What causes CFS? Nobody knows for certain. It may be a combination of factors, or it could be just one simple one. In many cases, it seems to be triggered by a viral or bacterial infection, or other severe physical stress.

In my case, I suspect the CFS came about from a combination of a viral infection (Epstein-Barr) and possibly continued EB virus in my system, stress, mold, and perhaps genetics, although I don’t know for certain and I don’t know the mechanisms.

What helps? Since there is no medical solution, a holistic approach seems to be the best we can do. For me, what helps is a combination of… Reducing my schedule to a minimum. Quality rest – in silence and darkness and ideally in a cool room. Pacing – which includes resting before, during, and after any activity, and extra, and also schedule in rest days before and after any activity. Asking for help. Diet – which for me means eating fresh and whole foods low on the food chain as much as possible, and minimizing or avoiding dairy and refined and processed foods (especially sugars). Herbal medicine – Siberian ginseng, echinacea, etc. Ginger powder in hot water to help my digestion. Hot spices in food, like cayenne. A warm and sunny climate is best for me. Nature and being in nature. Mindful movements – for me, Breema, tai chi, and qigong seem to help the best. Simple pointers to help me notice and rest in and as my nature. Inquiry to examine stressful beliefs and find what’s more true for me. Energization through energy work, which in my case is Vortex Healing.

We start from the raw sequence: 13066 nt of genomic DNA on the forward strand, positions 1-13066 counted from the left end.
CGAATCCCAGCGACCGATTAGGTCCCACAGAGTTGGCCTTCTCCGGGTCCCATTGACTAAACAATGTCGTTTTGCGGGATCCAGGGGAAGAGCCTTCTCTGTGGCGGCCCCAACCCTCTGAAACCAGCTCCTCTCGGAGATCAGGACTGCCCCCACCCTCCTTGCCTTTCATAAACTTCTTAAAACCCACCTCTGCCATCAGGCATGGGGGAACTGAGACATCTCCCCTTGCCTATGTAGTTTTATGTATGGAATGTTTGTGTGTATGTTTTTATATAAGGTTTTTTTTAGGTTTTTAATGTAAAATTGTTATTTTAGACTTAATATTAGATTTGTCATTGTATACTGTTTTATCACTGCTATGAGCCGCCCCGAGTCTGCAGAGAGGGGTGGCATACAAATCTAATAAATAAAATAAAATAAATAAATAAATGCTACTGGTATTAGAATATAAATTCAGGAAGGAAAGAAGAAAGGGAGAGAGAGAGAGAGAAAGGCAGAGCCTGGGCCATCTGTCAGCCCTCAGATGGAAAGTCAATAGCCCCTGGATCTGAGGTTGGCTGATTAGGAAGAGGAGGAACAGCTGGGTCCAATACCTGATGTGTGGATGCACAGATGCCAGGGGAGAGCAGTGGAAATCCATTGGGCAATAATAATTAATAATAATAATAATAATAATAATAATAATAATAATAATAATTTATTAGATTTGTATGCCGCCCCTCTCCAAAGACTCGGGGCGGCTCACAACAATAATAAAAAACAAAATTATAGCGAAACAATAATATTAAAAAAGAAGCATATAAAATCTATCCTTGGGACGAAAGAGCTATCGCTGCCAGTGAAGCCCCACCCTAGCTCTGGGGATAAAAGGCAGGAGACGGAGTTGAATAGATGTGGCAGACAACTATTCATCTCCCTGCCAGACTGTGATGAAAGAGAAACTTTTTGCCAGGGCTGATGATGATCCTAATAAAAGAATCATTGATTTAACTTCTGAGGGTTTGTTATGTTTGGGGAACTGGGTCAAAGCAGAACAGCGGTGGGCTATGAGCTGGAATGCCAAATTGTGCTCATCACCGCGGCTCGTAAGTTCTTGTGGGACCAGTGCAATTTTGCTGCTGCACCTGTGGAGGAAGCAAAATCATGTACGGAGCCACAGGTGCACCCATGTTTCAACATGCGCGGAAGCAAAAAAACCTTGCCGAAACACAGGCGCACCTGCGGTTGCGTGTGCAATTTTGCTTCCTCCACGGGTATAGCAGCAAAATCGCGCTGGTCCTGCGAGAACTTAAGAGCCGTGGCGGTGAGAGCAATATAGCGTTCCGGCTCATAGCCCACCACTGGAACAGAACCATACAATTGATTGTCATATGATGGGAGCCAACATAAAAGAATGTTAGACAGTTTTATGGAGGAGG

Will there eventually be a medical solution? Maybe, if we put money and time into research.

This is the initial announcement.